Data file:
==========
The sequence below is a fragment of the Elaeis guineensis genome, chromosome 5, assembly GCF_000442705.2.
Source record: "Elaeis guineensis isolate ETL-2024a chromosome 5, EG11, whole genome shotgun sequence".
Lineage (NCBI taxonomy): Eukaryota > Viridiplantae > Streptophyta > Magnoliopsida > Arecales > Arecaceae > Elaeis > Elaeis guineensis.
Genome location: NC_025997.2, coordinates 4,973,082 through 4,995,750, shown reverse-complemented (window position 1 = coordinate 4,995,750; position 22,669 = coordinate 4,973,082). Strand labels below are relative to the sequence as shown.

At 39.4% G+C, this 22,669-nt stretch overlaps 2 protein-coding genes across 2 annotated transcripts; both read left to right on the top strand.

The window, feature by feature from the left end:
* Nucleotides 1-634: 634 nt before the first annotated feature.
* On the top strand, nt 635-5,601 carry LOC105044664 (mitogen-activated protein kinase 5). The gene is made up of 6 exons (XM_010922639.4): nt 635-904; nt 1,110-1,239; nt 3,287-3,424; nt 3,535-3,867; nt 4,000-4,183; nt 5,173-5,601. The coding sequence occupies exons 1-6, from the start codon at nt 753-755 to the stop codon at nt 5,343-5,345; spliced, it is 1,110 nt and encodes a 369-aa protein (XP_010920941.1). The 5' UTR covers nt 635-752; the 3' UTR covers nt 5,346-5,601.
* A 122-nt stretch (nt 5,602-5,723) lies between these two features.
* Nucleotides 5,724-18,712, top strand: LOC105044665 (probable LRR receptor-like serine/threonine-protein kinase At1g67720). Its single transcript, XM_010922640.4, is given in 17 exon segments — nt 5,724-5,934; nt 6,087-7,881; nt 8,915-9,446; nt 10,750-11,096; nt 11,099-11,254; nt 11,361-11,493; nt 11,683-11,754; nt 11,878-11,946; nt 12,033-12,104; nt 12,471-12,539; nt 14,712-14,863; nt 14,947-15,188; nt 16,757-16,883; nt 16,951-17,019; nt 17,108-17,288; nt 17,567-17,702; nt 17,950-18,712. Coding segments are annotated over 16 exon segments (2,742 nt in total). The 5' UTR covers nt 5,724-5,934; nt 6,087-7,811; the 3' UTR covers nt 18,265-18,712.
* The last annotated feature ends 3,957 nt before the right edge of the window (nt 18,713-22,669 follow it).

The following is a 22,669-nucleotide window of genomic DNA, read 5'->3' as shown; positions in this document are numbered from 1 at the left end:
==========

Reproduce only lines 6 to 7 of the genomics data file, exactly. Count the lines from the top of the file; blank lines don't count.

The window, feature by feature from the left end:
* Nucleotides 1-634: 634 nt before the first annotated feature.